Simmons College, Boston

The Main College Building at Simmons College in Boston, around 1906. Image courtesy of the Library of Congress, Detroit Publishing Company Collection.

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Simmons College in 2015:

Simmons College is an all-female college in Boston that was established in 1899, although the idea behind it came much earlier.  It started with John Simmons, a clothing manufacturer who had made his fortune through an innovative way of selling clothing.  At a time when most clothing was tailor-made to the individual person, Simmons began producing suits in standard sizes, which allowed customers to immediately wear their new clothing, instead of waiting days or weeks for it to come back from the tailor.  This simple change made him wealthy, but much of the work in his factories was done by uneducated women who could not find any better work.  So, upon his death in 1870, he left funding for the creation of a college that would provide women with a practical liberal arts education.

Unfortunately for the would-be college, most of the money that John Simmons left for it was in the form of property, which was destroyed in the Great Boston Fire of 1872.  Because of the inability of the insurance companies to cover all of the fire-related claims, it took another 30 years before the school finally held its first classes, in a leased building on St. Botolph Street.  Two years later, their first permanent building was completed here on the Fenway, next to the Isabella Stewart Gardner Museum, which had opened a year earlier.

Soon after the first photo was taken, the building was expanded on the far side in 1909, and 20 years later a second wing was added in the foreground, which can now be seen on the far left of the 2015 photo.  The college has since expanded, and there are now four other academic buildings on the campus, but the original section of the Main College Building remains very much the same as it did 110 years ago, although it is hard to tell with the trees blocking most of the view from here.

Isabella Stewart Gardner Museum, Boston

Fenway Court, which later became the Isabella Stewart Gardner Museum in Boston, around 1904. Image courtesy of the Library of Congress, Detroit Publishing Company Collection.

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The museum in 2015:

In the late 1800s, Boston resident Isabella Stewart Gardner began acquiring a substantial art collection. Her husband, Jack Gardner, was a wealthy merchant, and the two began planning a museum to house their rapidly growing collection. He died in 1898, before any real work could be done, but Isabella soon began creating the museum, which she had built in the city’s Fenway neighborhood.  At the time, this area was recently-filled marshland with very little development, and the museum would be the first building in this section of Fenway.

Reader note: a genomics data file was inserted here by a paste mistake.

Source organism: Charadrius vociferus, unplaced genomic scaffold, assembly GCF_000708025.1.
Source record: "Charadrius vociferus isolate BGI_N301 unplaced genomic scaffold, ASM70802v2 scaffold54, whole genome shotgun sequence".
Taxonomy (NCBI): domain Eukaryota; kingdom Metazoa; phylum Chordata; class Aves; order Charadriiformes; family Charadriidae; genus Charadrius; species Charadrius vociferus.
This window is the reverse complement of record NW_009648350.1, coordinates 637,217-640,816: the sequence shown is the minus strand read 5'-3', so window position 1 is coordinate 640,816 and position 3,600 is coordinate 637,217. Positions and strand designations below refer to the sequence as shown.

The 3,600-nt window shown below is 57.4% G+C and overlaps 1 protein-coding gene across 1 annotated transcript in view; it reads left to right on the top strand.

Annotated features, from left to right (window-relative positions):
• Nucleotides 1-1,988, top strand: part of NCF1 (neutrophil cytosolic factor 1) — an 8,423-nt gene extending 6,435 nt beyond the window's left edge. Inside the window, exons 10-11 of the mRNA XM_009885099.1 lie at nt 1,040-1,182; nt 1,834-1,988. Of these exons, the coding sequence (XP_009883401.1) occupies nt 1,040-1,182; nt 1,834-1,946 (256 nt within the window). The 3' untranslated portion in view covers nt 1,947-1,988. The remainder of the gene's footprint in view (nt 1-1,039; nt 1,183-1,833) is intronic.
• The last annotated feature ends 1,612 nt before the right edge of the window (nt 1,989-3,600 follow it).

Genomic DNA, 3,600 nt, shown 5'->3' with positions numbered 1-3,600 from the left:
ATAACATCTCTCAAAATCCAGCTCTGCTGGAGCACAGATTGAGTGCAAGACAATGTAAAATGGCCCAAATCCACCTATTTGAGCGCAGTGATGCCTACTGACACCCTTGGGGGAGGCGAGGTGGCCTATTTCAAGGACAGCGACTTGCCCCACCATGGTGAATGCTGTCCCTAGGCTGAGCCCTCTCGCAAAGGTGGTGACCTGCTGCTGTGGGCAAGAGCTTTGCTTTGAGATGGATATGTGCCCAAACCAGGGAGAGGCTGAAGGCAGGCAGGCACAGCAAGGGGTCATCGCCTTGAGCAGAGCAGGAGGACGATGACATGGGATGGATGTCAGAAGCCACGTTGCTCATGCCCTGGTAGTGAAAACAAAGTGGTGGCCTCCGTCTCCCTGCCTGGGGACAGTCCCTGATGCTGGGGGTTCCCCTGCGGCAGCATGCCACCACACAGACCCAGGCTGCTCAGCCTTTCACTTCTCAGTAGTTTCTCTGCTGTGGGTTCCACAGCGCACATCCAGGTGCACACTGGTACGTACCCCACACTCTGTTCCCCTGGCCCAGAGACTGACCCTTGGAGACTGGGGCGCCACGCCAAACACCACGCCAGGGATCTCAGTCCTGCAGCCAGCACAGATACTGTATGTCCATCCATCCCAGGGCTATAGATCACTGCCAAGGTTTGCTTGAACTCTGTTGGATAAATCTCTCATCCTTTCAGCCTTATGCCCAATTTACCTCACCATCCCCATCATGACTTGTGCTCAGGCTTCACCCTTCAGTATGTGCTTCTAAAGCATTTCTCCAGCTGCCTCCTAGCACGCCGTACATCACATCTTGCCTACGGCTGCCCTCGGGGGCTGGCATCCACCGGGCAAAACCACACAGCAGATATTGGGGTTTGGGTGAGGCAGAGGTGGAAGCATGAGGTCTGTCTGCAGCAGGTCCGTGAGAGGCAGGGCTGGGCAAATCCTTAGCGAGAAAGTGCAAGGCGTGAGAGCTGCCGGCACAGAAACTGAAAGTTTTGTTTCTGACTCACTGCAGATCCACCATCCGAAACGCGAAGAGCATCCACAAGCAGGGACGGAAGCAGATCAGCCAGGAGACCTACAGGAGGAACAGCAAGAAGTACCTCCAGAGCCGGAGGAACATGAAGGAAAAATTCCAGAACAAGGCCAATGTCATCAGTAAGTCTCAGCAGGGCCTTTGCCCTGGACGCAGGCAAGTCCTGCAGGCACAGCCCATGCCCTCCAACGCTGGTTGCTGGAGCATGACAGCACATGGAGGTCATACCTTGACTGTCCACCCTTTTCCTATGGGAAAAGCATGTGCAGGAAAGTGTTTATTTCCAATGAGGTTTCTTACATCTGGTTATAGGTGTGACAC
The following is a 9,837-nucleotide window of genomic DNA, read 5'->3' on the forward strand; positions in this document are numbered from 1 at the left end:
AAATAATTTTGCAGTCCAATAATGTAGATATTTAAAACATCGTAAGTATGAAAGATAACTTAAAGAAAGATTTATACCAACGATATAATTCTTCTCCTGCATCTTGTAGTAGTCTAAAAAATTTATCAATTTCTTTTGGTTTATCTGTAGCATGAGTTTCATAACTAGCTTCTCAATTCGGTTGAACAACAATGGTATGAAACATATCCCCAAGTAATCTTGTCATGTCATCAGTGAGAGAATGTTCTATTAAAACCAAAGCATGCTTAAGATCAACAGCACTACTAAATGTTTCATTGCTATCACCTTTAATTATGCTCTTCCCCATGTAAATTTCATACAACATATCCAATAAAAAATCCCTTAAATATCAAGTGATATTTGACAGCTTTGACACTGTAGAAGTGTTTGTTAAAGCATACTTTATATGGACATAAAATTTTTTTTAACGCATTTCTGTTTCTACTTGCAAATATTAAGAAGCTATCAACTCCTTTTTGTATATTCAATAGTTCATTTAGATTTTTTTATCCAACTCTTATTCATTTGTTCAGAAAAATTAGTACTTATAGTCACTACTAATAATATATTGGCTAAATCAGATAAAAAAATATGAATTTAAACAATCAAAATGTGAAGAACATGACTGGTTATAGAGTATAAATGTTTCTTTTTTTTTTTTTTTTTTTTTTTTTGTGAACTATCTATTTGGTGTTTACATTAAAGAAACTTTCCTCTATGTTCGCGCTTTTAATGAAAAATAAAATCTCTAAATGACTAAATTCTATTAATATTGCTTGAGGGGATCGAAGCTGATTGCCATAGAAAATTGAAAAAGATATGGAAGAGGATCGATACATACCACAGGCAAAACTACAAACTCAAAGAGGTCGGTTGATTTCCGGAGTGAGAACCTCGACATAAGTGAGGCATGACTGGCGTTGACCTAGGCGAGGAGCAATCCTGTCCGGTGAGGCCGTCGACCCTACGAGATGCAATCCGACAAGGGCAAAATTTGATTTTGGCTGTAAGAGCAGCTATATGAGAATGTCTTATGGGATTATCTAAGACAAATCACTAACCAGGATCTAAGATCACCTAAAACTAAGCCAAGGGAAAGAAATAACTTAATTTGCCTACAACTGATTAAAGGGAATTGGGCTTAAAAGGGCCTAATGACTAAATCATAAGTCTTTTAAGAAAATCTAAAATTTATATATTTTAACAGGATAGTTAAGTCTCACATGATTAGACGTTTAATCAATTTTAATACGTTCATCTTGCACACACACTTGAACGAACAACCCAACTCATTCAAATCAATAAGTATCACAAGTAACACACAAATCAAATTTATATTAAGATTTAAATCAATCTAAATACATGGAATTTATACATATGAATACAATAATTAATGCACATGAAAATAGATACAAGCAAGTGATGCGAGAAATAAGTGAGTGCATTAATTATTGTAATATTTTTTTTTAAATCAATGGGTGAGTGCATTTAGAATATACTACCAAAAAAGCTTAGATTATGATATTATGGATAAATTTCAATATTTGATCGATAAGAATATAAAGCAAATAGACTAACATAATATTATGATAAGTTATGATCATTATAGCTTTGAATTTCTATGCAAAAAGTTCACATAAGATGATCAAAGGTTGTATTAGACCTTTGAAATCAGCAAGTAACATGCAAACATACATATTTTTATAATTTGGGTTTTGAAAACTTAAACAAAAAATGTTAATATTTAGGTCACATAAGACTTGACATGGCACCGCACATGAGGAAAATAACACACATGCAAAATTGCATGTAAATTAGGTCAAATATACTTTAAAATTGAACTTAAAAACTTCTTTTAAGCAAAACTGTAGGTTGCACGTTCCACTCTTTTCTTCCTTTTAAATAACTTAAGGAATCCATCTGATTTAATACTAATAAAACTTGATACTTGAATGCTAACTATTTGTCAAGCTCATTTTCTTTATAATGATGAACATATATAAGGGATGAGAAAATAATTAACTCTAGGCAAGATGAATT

By 1900, the construction was underway, with Willard T. Sears as the architect.  Sears’s most notable work was probably the New Old South Church, although architecturally speaking the museum probably could not have been more different.  While the church is an excellent example of Gothic Revival architecture, the museum was built in the style of a Venetian palace, with a red tile roof, tan brick walls, and a glass-enclosed courtyard in the center of the building.

The museum, which was originally named Fenway Court, opened in 1903, probably not long before the first photo was taken.  Isabella Stewart Gardner died in 1924, and the museum was subsequently named for her.  In her will, she left a $1 million endowment to the museum, along with instructions on how the museum was to be run.  These included significant stipulations about the collection not being substantially altered, but in keeping with her somewhat eccentric personality it also included items such as free admission for anyone named Isabella and discounted admission for anyone wearing Red Sox attire (to this day, Red Sox paraphernalia entitles visitors to a $2 discount off admission).

Today, the Gardner Museum is less than a quarter mile away from the much larger Museum of Fine Arts, which relocated there in 1909, only six years after the Gardner Museum opened.  Both museums have significant collections of prominent works, but but unfortunately the Gardner Museum is perhaps best known for what it doesn’t have in its collection.  In 1990, the museum was the scene of the most expensive art theft in history, when two men entered the building disguised as Boston police officers and stole 13 works, including The Concert by Vermeet and The Storm on the Sea of Galilee by Rembrandt, along with other works by Rembrandt, Degas, Manet, and Flinck.  Together, the stolen items had an estimated value of $500 million, and despite over 25 years of investigation and a $5 million reward, the FBI and other law enforcement agencies have been unable to recover the paintings.

Aside from the stolen paintings, though, the most significant change to the museum has been the addition of a new wing, which was completed in 2012.  It is barely visible on the far left beyond the trees, about 50 feet west of the original building, and it was intentionally designed to expand the size of the museum while at the same time preserving its historical integrity.  Otherwise, not much has changed between the two photos, except for the giant inflatable medallion hanging from the chimneys at the front of the building.